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1996 - Mr Major’s Comments on Sport in Schools

Below is the text of Mr Major’s comments on sport in schools, made during an interview held in London on Friday 14th July 1996.


QUESTION:

[Mr Major was asked if it was a personal mission for him to get more sports played in schools].

PRIME MINISTER:

In a sense it would, yes. One has seen the decline in school sport for 25 maybe 30 years and I think if we are really going to reach the quality of sport at the top levels that I would like to see, it has to start at the bottom levels so you need sport back in schools, but I think we need it also if we are going to see a renaissance in sport right across the country. It isn’t only for people who are good at it, it is for people who enjoy it and I think today we have taken quite a large step towards that.

QUESTION:

[Mr Major was asked why sport was important and whether some people thought it wasn’t necessary].

PRIME MINISTER:

I suppose some people would, but I don’t think you have a rounded life just by having a career and a fat wallet. There are many things beyond that, sports is one, the arts are another and the underlying thought when I decided to proceed with a lottery was neither arts nor sport nor heritage, none of those things, would ever get the resources they need out of the taxpayer’s pocket, there would always be greater demands and the only way to provide those resources was the lottery and get for millions of people better sporting facilities, a better quality of sport, a better opportunity to take part in sport or indeed a better opportunity to see art; it is an important part of their lives.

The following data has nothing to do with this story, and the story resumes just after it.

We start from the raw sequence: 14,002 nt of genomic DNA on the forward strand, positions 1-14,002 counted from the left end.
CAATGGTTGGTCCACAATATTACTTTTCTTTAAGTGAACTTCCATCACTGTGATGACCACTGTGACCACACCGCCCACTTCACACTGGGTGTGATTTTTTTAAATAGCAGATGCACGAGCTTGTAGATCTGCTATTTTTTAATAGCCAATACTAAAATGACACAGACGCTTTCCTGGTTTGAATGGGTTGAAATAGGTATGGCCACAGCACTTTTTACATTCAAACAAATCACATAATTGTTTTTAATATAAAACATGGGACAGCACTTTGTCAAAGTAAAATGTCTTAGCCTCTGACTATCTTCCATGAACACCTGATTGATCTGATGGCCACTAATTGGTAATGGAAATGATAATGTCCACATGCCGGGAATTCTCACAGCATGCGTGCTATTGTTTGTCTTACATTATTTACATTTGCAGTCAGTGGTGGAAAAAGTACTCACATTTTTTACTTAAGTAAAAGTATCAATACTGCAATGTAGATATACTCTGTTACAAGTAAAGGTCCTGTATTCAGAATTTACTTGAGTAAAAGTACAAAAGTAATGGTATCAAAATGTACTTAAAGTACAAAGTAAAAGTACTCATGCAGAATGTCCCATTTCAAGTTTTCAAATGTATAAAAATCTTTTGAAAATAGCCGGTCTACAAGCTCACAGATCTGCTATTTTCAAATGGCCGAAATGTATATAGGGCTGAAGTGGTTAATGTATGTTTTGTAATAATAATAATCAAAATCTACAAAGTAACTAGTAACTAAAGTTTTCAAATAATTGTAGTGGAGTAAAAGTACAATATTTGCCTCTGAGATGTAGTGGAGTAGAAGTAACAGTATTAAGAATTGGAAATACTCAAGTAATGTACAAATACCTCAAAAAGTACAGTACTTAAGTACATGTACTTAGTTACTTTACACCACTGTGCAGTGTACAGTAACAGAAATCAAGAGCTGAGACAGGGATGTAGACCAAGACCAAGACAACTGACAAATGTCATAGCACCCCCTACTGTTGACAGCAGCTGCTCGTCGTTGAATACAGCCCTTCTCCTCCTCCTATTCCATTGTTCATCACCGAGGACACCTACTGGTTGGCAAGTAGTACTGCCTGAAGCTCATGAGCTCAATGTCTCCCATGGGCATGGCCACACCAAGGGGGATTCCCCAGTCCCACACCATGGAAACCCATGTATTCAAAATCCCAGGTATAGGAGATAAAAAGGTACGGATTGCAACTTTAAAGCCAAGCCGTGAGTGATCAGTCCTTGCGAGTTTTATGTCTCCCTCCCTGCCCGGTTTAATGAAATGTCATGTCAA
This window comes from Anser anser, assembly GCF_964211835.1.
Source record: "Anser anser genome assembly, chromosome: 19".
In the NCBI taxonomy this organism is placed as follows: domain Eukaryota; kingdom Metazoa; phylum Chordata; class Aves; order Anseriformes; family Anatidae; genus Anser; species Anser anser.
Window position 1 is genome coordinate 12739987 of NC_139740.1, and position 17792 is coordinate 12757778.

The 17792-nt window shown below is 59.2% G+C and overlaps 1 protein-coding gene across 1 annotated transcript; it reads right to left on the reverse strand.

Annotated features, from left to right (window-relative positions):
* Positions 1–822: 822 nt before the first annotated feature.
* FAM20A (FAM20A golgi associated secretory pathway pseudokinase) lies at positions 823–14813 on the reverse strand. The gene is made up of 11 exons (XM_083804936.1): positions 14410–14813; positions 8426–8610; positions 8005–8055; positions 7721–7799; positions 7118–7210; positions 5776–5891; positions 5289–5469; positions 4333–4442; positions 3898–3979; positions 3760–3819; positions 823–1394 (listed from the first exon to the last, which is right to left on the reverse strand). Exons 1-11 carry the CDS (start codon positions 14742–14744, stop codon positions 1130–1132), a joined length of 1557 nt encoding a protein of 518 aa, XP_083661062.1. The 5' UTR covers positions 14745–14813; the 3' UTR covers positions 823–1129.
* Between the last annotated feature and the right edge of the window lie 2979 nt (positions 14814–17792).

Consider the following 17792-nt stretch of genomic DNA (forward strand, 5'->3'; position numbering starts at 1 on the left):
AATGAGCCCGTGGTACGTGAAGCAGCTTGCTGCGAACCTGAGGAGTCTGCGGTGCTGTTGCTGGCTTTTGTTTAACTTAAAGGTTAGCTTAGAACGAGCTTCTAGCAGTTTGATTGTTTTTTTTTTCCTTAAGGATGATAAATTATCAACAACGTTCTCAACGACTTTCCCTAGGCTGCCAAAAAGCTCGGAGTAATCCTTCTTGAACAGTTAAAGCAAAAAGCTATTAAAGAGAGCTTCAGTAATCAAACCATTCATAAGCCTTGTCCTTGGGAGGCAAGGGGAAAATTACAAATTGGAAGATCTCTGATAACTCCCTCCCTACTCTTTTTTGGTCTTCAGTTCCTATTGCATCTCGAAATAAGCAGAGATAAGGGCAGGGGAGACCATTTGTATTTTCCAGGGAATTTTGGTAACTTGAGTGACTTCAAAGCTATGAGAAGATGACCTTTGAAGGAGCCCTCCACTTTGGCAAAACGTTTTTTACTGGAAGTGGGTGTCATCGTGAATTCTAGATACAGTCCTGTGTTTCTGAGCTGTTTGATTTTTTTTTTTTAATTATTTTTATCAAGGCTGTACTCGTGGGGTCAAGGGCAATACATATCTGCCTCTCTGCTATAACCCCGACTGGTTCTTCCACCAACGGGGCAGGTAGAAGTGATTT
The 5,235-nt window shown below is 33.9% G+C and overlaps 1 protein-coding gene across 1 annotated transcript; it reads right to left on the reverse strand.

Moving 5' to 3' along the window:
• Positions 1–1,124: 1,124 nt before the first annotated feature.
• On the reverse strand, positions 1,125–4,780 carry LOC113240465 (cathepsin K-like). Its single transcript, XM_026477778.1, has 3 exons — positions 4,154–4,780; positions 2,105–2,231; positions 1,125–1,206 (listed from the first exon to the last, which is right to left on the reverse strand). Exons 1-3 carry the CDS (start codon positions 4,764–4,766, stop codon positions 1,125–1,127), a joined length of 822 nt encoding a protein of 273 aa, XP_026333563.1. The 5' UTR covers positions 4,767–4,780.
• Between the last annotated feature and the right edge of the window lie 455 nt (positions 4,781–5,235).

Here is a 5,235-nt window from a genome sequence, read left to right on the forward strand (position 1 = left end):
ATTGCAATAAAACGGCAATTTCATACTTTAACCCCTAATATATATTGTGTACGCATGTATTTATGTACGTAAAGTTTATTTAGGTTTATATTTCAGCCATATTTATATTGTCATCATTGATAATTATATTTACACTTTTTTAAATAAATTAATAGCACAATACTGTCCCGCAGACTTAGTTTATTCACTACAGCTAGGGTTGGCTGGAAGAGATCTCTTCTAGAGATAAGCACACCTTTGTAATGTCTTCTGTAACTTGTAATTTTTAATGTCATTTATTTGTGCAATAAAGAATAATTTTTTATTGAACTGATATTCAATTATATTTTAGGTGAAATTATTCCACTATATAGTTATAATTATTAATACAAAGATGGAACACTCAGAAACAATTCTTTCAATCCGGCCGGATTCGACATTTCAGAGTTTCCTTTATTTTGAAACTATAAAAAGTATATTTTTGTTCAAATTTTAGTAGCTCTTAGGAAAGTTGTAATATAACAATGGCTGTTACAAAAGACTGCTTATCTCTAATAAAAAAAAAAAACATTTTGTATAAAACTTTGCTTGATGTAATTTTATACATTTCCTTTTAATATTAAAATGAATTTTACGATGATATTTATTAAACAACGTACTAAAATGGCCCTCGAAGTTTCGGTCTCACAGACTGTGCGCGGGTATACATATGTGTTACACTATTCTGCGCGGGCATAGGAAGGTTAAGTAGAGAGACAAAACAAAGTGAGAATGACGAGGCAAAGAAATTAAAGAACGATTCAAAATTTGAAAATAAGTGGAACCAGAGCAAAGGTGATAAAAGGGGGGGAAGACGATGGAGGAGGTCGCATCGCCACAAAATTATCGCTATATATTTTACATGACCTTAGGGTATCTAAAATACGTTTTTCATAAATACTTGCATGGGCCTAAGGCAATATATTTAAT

QUESTION:

[Mr Major was asked whether there were some advantages in playing sport that helped develop people].

PRIME MINISTER:

I don’t want to be pompous about it but I think there are. I think it is character-building. Life is competitive; one thing is certain about competitive sport, you either win or you lose and you have to learn to win and you have to learn to lose, and I think if you can learn to do that in a sporting environment it is something you have gained.

The other point that I feel very strongly about is that if you learn to love sport as I do and as you do as a youngster, it is a love you have for life, it doesn’t go away; your own special team perhaps is a great treasure to you, but beyond that you love the game. I think it adds an extra dimension to life.